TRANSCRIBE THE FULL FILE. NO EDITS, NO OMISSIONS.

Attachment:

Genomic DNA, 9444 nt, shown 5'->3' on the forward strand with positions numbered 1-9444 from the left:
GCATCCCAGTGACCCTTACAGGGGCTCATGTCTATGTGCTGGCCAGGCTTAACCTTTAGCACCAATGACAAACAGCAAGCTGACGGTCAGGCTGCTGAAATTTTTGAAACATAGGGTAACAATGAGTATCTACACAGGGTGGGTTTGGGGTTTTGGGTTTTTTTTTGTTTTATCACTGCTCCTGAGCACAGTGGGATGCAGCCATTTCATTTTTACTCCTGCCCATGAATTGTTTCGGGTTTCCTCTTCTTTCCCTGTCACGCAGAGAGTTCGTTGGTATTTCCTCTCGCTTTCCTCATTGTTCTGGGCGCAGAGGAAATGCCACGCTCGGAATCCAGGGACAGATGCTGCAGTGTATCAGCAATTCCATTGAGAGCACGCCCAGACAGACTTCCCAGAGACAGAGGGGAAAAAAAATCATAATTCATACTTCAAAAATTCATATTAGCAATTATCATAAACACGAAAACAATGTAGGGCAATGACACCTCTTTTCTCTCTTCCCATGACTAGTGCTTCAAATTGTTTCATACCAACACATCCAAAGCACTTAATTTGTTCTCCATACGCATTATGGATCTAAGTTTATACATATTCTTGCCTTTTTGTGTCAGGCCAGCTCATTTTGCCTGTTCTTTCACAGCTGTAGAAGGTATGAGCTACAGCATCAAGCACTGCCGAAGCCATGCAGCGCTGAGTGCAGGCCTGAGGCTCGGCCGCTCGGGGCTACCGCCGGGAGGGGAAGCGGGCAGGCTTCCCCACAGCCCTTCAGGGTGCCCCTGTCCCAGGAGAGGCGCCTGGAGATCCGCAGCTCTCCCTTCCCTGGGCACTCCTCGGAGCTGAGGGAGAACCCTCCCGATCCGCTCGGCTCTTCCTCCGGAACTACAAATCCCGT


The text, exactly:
Genomic DNA, 9444 nt, shown 5'->3' on the forward strand with positions numbered 1-9444 from the left:
GCATCCCAGTGACCCTTACAGGGGCTCATGTCTATGTGCTGGCCAGGCTTAACCTTTAGCACCAATGACAAACAGCAAGCTGACGGTCAGGCTGCTGAAATTTTTGAAACATAGGGTAACAATGAGTATCTACACAGGGTGGGTTTGGGGTTTTGGGTTTTTTTTTGTTTTATCACTGCTCCTGAGCACAGTGGGATGCAGCCATTTCATTTTTACTCCTGCCCATGAATTGTTTCGGGTTTCCTCTTCTTTCCCTGTCACGCAGAGAGTTCGTTGGTATTTCCTCTCGCTTTCCTCATTGTTCTGGGCGCAGAGGAAATGCCACGCTCGGAATCCAGGGACAGATGCTGCAGTGTATCAGCAATTCCATTGAGAGCACGCCCAGACAGACTTCCCAGAGACAGAGGGGAAAAAAAATCATAATTCATACTTCAAAAATTCATATTAGCAATTATCATAAACACGAAAACAATGTAGGGCAATGACACCTCTTTTCTCTCTTCCCATGACTAGTGCTTCAAATTGTTTCATACCAACACATCCAAAGCACTTAATTTGTTCTCCATACGCATTATGGATCTAAGTTTATACATATTCTTGCCTTTTTGTGTCAGGCCAGCTCATTTTGCCTGTTCTTTCACAGCTGTAGAAGGTATGAGCTACAGCATCAAGCACTGCCGAAGCCATGCAGCGCTGAGTGCAGGCCTGAGGCTCGGCCGCTCGGGGCTACCGCCGGGAGGGGAAGCGGGCAGGCTTCCCCACAGCCCTTCAGGGTGCCCCTGTCCCAGGAGAGGCGCCTGGAGATCCGCAGCTCTCCCTTCCCTGGGCACTCCTCGGAGCTGAGGGAGAACCCTCCCGATCCGCTCGGCTCTTCCTCCGGAACTACAAATCCCGT